L.A. Official: Crime Down Sharply After Anti-Gang Injunctions


St. Paul is seeking an injunction to prevent members of a gang called the Sureno 13 from attending the city’s Cinco de Mayo Festival next month, says the St. Paul Pioneer Press’ Ruben Rosario. There has been gang-related trouble at the festival, including the near-fatal shooting last year of a 14-year-old as the annual gathering wrapped up. A judge not involved in the case approves of the idea, saying that, “In the old days, the OGs (old-school gangsters) knew better than to disrupt such an event. But the ones out there now don’t understand or don’t care that they are not only disrespecting themselves, they are also disrespecting the community.”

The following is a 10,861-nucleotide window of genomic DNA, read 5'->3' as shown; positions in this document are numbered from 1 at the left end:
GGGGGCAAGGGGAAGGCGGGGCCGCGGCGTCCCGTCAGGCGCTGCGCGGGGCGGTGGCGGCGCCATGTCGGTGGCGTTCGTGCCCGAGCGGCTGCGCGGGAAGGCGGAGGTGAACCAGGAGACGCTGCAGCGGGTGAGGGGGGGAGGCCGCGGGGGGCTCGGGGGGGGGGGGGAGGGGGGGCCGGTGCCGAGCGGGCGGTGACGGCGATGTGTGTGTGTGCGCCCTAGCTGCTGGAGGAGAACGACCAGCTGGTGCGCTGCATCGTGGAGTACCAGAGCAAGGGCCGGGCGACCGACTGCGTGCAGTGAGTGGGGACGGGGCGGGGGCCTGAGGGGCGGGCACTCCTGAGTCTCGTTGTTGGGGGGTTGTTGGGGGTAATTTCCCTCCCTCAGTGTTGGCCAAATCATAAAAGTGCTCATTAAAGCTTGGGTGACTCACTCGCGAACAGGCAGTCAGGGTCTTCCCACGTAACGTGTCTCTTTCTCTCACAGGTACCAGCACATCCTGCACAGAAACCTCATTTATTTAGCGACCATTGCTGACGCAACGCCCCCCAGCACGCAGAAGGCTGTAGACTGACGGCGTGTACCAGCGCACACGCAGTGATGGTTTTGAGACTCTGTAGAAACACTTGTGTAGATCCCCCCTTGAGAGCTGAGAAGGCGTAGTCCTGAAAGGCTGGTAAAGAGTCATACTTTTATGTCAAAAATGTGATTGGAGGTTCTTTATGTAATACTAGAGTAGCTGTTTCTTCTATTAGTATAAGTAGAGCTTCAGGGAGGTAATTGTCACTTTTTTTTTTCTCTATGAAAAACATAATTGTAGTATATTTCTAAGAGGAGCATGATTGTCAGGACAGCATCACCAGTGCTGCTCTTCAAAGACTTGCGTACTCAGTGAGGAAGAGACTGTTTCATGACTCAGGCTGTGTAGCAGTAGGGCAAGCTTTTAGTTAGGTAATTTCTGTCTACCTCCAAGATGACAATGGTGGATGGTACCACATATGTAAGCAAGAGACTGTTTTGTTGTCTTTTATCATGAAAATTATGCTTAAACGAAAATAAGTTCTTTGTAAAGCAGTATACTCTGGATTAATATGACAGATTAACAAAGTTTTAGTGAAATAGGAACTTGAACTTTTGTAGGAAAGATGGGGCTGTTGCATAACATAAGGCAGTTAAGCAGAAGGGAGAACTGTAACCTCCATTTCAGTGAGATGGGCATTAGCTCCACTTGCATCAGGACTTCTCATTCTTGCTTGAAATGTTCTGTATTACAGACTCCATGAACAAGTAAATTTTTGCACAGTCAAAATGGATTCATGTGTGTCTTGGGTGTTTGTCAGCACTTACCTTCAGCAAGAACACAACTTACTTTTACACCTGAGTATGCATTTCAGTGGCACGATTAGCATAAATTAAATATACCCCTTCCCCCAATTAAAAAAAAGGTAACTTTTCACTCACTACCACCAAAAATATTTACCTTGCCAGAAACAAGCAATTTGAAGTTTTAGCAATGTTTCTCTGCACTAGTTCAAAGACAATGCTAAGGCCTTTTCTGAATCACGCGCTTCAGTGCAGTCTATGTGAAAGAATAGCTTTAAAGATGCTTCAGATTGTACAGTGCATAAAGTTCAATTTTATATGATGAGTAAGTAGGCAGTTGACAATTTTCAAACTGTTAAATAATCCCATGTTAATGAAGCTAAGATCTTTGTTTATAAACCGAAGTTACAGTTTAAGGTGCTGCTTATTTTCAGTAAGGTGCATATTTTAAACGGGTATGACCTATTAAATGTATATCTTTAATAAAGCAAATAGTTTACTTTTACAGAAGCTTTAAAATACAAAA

Jim McDougal, a veteran gang prosecutor with the Los Angeles city attorney’s office, says, “We’ve done studies and work on this, and I can tell you that crime has gone down by between 30 to 50 percent in the ‘safety zone’ areas that have been subjected to injunctions,” McDougal said. “Why that is? I really don’t know. But it seems to work.” Similar results were found by an independent Los Angeles civil grand jury charged four years ago with measuring the effectiveness of such injunctions. “Parks that people never dared use or go to because of gang presence are now safe for people to go to,” he added. “There is one former gang-infested park that is now the meeting place for a local Girl Scouts outfit.”

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